They’ve done it again. The U.S. national team has come from behind to beat one of the world’s top teams — this time the top team, reigning world champions Germany — on European soil.
[ FULL RECAP: Germany 1-2 USA ]
Following last Friday’s thrilling come-from-behind victory over the Netherlands, Jurgen Klinsmann’s USMNT has a great deal of confidence ahead of this summer’s CONCACAF Gold Cup (July 7-26).
Without any further ado, player ratings for the USMNT’s 2-1 victory over the world champs…
GK — Brad Guzan: 7/10 — His save of Mario Gotze in the 31st minute kept the early deficit at one, allowing the late comeback to take place. A couple more strong saves shortly before the equalizer seemed to spread confidence throughout the team. Good luck winning “your job” back, Tim Howard.
LB — Fabian Johnson: 5.5/10 — The best of the four defenders in the first half, which isn’t saying a whole lot. The German goal began in Johnson’s part of the field, but his lack of closing down was hardly the most egregious error on the play.
CB — John Brooks: 5/10 — Wednesday was better from Brooks, but his tendency to fall asleep and leave massive areas of space wide open with some of the world’s best attackers (Klaas-Jan Huntelaar on Friday and Mario Gotze on Wednesday) has already and will continue to cost the U.S. at the highest level.
CB — Ventura Alvarado: 5/10 — Showed once again that he’s not yet ready to face the world’s top teams, but this week will be a very good learning experience for the 22-year-old in the end.
RB — Timothy Chandler: 3/10 — Speaking of the most egregious error on the German goal, what in the world is Chandler doing/where does he think he’s going? That’s inexcusable, and if we’re being honest, a sign that he isn’t fully committed to the team when he steps out on the field and/or simply not good enough for this level.
CM — Danny Williams: 5/10 — Came off at halftime following a subpar first half in which he was forced to run around like a chicken with his head cut off, thanks to the defensively failures of those in front of him. Somehow didn’t misplace a single pass in his 45 minutes on the field.
CM — Mix Diskerud: 6/10 — Scored the equalizer, but an unmitigated disaster defensively in the first half. Was pulled out wide to create massive passing lanes far too easily, which kept Williams, Johnson and Brooks under constant pressure. It could
should have been 2-0 or 3-0 early, and Diskerud was a key cog in the breakdowns.
RM — Gyasi Zardes: 5.5/10 — The first half was a huge test for Zardes — whether or not he could figure out the narrower-sitting midfield position in the 4-4-2 diamond. It didn’t go so well, but looked better in the second half after moving up and using his size and strength in hold-up play very well.
CM — Michael Bradley: 7.5/10 — He’s not a No. 10, but on Wednesday you sure wouldn’t have known that based on his man-of-the-match performance. The ball over the top to Diskerud for the equalizer was poetry in motion, and not only does he manage to work himself out of trouble on numerous occasions every game, but he does the same for others around him as well.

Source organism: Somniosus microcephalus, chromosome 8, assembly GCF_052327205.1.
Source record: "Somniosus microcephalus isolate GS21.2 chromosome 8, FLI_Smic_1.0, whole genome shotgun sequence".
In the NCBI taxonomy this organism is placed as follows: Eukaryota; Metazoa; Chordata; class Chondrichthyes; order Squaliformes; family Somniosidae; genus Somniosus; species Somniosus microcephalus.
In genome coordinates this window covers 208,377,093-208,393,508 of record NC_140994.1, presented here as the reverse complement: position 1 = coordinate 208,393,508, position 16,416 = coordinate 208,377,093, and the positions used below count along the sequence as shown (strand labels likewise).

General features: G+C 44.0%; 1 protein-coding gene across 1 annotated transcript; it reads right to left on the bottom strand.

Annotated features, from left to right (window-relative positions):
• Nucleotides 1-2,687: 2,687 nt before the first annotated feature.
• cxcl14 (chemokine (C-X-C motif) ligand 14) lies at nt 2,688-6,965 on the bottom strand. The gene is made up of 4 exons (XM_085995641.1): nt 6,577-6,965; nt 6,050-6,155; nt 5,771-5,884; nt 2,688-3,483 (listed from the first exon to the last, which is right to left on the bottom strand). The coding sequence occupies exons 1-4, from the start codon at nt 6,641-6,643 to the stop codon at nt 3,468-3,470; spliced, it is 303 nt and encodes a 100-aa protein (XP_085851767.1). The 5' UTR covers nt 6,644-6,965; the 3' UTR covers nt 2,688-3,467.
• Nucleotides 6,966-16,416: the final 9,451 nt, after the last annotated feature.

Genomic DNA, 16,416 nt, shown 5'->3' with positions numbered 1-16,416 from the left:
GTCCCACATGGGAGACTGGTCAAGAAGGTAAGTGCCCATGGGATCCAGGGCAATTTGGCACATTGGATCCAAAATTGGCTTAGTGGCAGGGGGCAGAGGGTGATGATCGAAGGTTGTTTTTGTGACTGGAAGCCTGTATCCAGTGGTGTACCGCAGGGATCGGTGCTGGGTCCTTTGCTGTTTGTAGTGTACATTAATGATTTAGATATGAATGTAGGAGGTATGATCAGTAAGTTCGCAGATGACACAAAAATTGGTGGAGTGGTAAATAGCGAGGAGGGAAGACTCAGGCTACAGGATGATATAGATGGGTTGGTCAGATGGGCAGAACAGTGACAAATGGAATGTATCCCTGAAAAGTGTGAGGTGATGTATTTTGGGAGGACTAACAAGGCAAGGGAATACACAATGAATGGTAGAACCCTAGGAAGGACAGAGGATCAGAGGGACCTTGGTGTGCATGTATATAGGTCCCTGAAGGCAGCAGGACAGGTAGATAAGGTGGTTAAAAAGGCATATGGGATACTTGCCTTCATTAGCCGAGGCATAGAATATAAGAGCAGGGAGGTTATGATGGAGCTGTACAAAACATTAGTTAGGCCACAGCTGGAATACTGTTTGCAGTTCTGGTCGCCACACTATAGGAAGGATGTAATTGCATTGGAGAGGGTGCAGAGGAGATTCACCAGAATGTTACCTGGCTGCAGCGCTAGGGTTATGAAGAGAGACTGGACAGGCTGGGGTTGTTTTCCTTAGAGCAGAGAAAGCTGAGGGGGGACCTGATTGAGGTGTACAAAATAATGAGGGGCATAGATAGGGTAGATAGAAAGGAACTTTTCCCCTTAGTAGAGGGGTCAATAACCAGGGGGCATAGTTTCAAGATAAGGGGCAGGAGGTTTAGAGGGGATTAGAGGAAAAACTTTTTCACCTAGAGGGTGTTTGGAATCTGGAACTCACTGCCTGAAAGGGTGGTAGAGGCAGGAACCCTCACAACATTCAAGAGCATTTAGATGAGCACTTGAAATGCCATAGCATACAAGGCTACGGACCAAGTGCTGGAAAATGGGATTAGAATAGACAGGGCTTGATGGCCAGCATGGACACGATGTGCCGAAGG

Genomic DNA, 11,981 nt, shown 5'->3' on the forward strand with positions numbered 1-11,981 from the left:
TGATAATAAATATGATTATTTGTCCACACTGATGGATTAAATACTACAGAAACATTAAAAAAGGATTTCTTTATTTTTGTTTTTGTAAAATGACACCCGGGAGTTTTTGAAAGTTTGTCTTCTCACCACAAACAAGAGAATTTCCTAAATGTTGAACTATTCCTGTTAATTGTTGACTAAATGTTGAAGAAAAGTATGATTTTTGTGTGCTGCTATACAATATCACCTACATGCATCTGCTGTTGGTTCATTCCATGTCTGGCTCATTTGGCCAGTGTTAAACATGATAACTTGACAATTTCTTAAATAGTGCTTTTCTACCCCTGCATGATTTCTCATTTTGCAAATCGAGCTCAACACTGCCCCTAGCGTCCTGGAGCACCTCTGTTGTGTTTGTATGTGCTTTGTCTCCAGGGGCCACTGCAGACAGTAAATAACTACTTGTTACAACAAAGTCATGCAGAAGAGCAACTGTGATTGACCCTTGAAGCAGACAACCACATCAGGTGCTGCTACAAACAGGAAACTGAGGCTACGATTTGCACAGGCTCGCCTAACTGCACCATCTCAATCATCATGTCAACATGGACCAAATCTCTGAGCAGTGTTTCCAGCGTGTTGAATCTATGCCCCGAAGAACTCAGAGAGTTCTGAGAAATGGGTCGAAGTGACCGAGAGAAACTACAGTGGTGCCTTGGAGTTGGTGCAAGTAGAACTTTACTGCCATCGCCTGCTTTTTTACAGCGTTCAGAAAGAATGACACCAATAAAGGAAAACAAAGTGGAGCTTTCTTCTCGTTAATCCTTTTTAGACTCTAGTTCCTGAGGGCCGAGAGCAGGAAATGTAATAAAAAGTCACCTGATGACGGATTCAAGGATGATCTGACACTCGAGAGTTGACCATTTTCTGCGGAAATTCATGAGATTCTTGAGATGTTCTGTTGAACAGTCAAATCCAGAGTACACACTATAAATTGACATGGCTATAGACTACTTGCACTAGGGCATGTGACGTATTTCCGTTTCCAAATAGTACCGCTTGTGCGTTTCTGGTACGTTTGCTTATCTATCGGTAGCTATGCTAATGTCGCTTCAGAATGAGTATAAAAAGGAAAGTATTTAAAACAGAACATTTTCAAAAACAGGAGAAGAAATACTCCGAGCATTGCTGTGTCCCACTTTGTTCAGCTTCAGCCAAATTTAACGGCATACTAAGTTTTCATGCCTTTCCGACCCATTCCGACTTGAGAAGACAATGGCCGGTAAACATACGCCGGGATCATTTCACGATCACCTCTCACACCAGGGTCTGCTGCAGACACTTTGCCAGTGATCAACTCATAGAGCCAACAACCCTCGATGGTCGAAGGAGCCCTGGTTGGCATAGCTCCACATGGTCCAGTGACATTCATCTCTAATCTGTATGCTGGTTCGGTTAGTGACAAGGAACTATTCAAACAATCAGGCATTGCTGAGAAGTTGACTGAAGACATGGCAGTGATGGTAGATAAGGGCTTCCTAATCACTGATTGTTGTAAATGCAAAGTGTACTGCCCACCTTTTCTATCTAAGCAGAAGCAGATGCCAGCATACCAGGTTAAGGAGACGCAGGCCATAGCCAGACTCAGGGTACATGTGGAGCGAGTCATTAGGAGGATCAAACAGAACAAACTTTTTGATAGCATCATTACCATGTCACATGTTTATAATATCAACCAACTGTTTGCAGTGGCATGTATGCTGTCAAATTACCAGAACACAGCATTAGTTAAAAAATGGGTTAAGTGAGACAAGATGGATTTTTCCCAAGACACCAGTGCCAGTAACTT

FW — Juan Agudelo: 5/10 — The U.S. had so little of the ball in the first half that Agudelo had very little chance to affect the game in his limited action (came off at halftime). He still has to figure into the USMNT going forward (exceptional talent and all that), but this was his chance to stake a claim to a starting spot, and it just didn’t happen.
FW — Aron Johannsson: 5.5/10 — Johannsson was better than his nightmare against the Dutch, but showed once again why he’s also probably a better off the bench, thanks to his tendency to disappear for prolonged periods.
RM — DeAndre Yedlin: 6/10 — Not nearly the impact he had upon entering the game against the Dutch, but still brought more in terms of wing play than Chandler, the first-half right back, did on overlapping runs. In a way Yedlin gets credit for Chandler’s poor performance.
CM — Kyle Beckerman: 6.5/10 — Steady as ever (just three misplaced passes in 45 minutes, one of which was a 50-yard diagonal ball) and showed once again the difference between himself and any other defensive midfielder in the entire player pool. He’s an absolute lock for the Gold Cup, and a borderline guaranteed starter.
RB — Brad Evans: 6.5/10 — It was Evans’ pacy through ball that found Bobby Wood for the game-winner. Much like Yedlin, Evans is made to look better in the second half by Chandler’s struggles in the first 45.
CM — Alfredo Morales: 5/10 — Asked to serve as the left-sided shuttler upon entering the game in the 74th minute, Morales struggled to find his rhythm and connect passes. It’s pretty clear there’s only one position in which he’s serviceable, and unfortunately for him, Beckerman is currently holding onto that starting spot for dear life.
FW — Bobby Wood: 7/10 — I’m not really sure what else to say. There are certainly aspects of Wood’s game that make him an interesting prospect (he’s still only 22?!), but his finishing has long left much to be desired. His strike for the winner, a curled blast from nearly 25 yards, was pure perfection. Klinsmann has repeatedly called the kid in despite struggles for his club teams, yet Wood’s name is somewhat surprisingly absent from the Gold Cup roster.
FW — Jordan Morris: 6.5 — Jordan Morris comes off the bench for the U.S., and the kid changes games. That’s just what he does. Barely 20 seconds after entering the game on Wednesday, he went inches from scoring a winner of his own. He’s fearless, he’s ferocious and he’s confident. He runs at defenders, he turns defenders and he’s a better technician than most other (professional) forwards in the player pool. At this point, he almost has to be on the Gold Cup roster.